Mrs. Schroeder, whose four children previously had left the compound, told federal agents that "she's anxious to be reunited with her children,' said FBI Special Agent Richard Swensen of New Orleans.
The action marked the first positive signs in the impasse between cult members and federal agents, who hauled several cars away from the compound's outer walls Friday in bitterly cold, windy weather and sodden conditions.
"The release of a second person, particularly a second adult, is a positive step,' said Jack Killorin, a spokesman for the Bureau of Alcohol, Tobacco and Firearms in Washington.
Also Friday, a group of lawyers who say they are representing some cult members' relatives complained that federal officials were blocking their efforts to gain access to the cult. And Mr. Koresh's paternal grandmother was turned back by authorities when she tried to approach the compound to offer her help as a negotiator.
Mrs. Schroeder, whose Texas driver's license lists her as age 30, was in federal custody Friday night as a material witness in the federal investigation. An affidavit filed by the U.S. attorney's office to explain reasons for her detention was ordered sealed Friday by a U.S. magistrate in Waco, said a spokesman for the ATF.
Mr. Killorin said Mr. Gyarfas was taken into custody after "he just walked out' of the Branch Davidian compound.
"He's being processed at the command post (at Texas State Technical College) and then to the McLennan County Jail, probably to be charged as a material witness,' Mr. Killorin said.
Four ATF agents and an undetermined number of sect members were killed in the initial shootout with ATF agents Feb. 28. Federal agents then surrounded the so-called Ranch Apocalypse, bringing in armored vehicles and tanks, to wait for sect members' surrender.
Mrs. Schroeder's husband, Michael, 29, was killed in a brief gunbattle later that day. His body was found in a wooded area about 350 yards behind the compound.
Although her first husband has been given given custody of her three oldest children, Agent Swensen said, Mrs. Schroeder wants to be reunited with the fourth child, a 3-year-old boy still in state custody.
A federal law enforcement official who asked not to be identified said Mrs. Schroeder has been identified by children who left the compound as one of a number of female cult followers who may have fired shots at ATF agents during the raid.
The departure of Mr. Gyarfas and Mrs. Schroeder brings to 25 the number of people who have left since the standoff began.
Two older women and 21 children have also have left. Another male follower, Delroy Nash of Jamaica, was captured after the gunbattle with federal agents in which Mr. Schroeder was killed, several hours after the initial firefight. Woodrow Kendrick, 62, who authorities believe was also involved in that second gunbattle, was arrested this week on federal firearms violation charges.
Mrs. Schroeder was whisked away from the area in a sedan, appearing to hide under a coat as she passed reporters and photographers encamped near the standoff site.
Friday morning, Agent Swensen had described as "a setback' the failure of three men to emerge as promised Thursday by Branch Davidian leaders.
But he said agents haven't given up, and Friday evening, their hopes were realized with Mr. Gyarfas' emergence. The other two men who have asked to leave were identified as Kevin White-cliff, 32, and Brad McBranch, 34, the FBI said.
The return of Mr. Koresh to telephone negotiations with federal agents Thursday night also was described as a hopeful sign.
Mr. Koresh had not talked to agents in more than two days, during which his second-in-command, Steve Schneider, handled negotiations for the group in the compound.
Mr. Koresh, who has said he is suffering from headaches and pain because of a gunshot wound he suffered in the Feb. 28 shootout, talked to agents from 7 until about 8:15 p.m. Thursday, Agent Swensen said.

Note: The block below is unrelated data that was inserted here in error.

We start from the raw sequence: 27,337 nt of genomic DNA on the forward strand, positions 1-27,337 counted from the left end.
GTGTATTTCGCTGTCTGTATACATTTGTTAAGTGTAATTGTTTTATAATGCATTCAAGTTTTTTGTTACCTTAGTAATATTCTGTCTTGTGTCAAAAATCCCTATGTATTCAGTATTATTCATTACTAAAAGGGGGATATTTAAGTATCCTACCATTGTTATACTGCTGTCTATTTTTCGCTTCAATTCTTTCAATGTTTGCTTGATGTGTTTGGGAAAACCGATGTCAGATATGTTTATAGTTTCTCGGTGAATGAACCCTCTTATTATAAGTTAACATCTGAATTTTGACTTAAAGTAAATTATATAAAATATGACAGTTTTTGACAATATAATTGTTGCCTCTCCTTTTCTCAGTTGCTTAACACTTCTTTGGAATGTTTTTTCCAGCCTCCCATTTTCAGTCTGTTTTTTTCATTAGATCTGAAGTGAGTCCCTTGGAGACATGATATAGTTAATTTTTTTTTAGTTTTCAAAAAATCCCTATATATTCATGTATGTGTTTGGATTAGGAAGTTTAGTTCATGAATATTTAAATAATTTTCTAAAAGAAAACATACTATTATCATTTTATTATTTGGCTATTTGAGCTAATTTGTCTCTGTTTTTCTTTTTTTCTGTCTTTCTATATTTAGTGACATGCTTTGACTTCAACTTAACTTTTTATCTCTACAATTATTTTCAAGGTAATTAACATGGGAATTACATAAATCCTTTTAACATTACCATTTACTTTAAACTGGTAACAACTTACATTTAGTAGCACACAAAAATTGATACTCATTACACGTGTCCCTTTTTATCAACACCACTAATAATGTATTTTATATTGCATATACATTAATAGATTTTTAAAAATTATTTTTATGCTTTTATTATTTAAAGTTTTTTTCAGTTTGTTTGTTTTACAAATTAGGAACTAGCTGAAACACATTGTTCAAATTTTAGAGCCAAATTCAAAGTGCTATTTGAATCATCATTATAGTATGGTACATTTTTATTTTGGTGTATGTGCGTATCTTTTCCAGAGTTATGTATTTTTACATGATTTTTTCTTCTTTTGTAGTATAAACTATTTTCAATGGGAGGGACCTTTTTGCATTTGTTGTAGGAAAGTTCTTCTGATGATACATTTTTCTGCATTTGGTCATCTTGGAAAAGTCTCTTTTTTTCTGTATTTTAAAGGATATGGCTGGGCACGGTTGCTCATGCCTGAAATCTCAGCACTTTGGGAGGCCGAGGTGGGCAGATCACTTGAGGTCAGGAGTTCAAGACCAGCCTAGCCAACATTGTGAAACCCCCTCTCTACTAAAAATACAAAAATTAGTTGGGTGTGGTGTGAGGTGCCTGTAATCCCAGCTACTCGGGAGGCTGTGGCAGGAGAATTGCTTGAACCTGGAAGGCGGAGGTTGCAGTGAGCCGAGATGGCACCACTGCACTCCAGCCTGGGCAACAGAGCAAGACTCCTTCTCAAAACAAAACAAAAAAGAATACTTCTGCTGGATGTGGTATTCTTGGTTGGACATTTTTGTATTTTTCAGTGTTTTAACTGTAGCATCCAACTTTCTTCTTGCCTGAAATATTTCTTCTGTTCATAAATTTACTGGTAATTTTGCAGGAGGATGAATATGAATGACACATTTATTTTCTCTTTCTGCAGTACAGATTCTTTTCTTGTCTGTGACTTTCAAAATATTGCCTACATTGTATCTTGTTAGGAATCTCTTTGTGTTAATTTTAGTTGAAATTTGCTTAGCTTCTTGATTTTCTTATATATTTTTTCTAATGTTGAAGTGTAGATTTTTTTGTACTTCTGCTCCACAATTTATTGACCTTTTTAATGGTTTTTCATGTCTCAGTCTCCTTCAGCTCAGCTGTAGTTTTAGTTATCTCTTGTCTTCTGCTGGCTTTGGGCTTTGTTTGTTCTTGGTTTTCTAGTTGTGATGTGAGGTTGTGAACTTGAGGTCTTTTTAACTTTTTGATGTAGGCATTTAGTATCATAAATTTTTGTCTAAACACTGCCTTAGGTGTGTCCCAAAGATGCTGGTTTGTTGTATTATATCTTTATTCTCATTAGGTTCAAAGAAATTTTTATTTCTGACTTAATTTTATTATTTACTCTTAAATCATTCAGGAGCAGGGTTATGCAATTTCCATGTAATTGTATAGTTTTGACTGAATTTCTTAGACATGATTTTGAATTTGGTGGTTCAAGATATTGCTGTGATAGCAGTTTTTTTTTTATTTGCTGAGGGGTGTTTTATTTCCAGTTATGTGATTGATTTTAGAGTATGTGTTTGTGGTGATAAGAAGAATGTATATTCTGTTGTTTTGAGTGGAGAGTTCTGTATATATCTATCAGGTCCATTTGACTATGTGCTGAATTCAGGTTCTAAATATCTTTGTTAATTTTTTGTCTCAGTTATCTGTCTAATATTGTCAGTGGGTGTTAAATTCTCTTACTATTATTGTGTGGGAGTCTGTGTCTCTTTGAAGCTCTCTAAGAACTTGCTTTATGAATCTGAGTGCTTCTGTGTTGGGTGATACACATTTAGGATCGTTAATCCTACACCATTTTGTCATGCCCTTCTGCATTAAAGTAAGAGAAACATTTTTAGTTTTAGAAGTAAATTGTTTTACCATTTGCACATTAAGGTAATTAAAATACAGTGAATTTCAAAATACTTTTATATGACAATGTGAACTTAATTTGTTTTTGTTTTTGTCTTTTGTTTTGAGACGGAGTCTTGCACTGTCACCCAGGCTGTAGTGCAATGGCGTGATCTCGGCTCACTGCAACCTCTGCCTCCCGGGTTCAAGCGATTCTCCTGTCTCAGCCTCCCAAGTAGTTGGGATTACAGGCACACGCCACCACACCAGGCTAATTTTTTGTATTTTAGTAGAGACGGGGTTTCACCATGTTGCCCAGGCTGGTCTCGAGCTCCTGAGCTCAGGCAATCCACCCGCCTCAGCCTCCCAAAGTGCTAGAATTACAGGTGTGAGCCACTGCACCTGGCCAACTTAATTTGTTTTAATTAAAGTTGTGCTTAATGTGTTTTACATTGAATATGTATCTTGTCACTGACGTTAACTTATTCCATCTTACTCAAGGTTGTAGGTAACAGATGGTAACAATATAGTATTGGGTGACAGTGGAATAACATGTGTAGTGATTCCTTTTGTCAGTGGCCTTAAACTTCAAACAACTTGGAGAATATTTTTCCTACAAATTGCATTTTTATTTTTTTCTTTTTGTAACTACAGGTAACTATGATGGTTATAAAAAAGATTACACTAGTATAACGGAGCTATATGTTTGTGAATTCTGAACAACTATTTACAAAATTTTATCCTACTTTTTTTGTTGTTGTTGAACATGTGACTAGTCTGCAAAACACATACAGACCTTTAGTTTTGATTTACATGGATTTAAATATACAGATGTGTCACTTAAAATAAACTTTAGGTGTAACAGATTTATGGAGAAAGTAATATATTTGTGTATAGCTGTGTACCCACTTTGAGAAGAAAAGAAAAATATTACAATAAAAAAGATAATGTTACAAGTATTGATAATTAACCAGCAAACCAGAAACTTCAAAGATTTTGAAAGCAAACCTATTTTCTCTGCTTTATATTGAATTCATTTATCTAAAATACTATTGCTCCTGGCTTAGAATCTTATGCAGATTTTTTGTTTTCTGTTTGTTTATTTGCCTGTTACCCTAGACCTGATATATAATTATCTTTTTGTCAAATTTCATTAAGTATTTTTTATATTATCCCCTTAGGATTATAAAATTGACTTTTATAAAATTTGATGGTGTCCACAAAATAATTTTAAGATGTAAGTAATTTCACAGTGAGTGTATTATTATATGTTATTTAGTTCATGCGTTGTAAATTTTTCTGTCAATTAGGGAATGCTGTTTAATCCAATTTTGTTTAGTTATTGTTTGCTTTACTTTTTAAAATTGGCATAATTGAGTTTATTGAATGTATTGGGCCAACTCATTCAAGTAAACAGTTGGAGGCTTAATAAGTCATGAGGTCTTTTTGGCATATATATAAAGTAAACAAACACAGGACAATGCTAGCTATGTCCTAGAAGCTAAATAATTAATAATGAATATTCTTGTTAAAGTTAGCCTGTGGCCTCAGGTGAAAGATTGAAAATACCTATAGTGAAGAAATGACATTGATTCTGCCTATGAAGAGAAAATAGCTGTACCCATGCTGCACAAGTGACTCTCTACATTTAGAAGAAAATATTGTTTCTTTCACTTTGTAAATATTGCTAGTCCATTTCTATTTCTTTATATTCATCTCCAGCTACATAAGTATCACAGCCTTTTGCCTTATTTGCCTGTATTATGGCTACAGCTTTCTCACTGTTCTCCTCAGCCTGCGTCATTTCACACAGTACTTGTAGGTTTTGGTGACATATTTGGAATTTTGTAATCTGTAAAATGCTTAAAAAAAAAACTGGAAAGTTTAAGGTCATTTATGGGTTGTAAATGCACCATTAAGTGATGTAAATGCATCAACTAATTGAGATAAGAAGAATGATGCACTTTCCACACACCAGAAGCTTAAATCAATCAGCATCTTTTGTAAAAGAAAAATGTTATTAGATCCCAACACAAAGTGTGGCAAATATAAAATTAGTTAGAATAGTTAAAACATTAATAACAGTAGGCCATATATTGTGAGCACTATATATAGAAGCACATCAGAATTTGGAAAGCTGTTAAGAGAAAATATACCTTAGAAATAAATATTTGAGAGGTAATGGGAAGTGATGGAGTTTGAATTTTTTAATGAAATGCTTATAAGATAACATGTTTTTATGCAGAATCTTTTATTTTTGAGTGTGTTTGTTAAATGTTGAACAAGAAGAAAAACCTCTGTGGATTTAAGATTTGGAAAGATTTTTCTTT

"It was about the same as always,' Agent Swensen said of the conversation. "He started off a little tired, picked up, got some adrenalin going and seemed to be fine after that. We didn't get into the long Bible studies that we frequently do.'
When the conversation moved to the mechanics of sending more people out of the compound, Mr. Koresh handed the telephone to Mr. Schneider, though Mr. Koresh appears to still be in command, Agent Swensen said.
In the last two days, dealing with Mr. Schneider has produced about the same progress as dealing with Mr. Koresh, Agent Swensen said.
"Frankly, we've had some very positive conversations with both. . . . We kind of get the impression that both of them are pitching in and taking a fair share of the negotiations,' Agent Swensen said.
As for Mr. Koresh's wounds, the agent said, the major injury has been described as a flesh wound on his left side and is not considered life-threatening unless it becomes infected. He also is believed to have been wounded in one wrist, federal officials said.
Federal authorities remain opposed to allowing Mr. Koresh's mother, Bonnie Haldeman, lawyers or anyone else into the compound, although they don't rule out third-party participations in future negotiations, Agent Swensen said.
Mrs. Haldeman was turned back Thursday when she and her lawyer, Dick De-Guerin of Houston, tried to approach the compound.
Friday, Jean Holub of Houston, Mr. Koresh's paternal grandmother, was also turned back when she tried to pass police barricades with an Australian television crew.
Mrs. Haldeman and two lawyers' groups, Cause Foundation Inc. and the ad hoc Lawyers Response Committee to the Mount Carmel Assault, have asked a federal judge to allow them access to Mr. Koresh. That judge rejected their initial request Thursday.
Federal authorities said Mr. Koresh has not requested outside legal aid.
As for introducing a third party to the negotiations, Agent Swensen said: "We can handle that well ourselves (but) . . . that option is still remaining open. . . . If we think it's the time to do it, we will. It's an option we leave open, but right now I don't hear any talk of doing that.'
Asked at a news briefing whether the agencies felt impotent, Agent Swensen denied it.
"Obviously we have a strategy. We've already gotten 21 children out . . . and we've just talked of getting four more out,' he said.
"We don't feel impotent. I think clearly the situation could be resolved tactically whenever we want to. And I think clearly the bureau (FBI) and ATF are thinking of all the lives that are in the compound and want to get this resolved peacefully without any further loss of life.'
Friday's cold, damp weather makes waiting beside the road for an end to the standoff harder, Agent Swensen said, but "it's not having an effect on what we're doing.'
Staff writers Lee Hancock and Bruce Tomaso contributed to this report.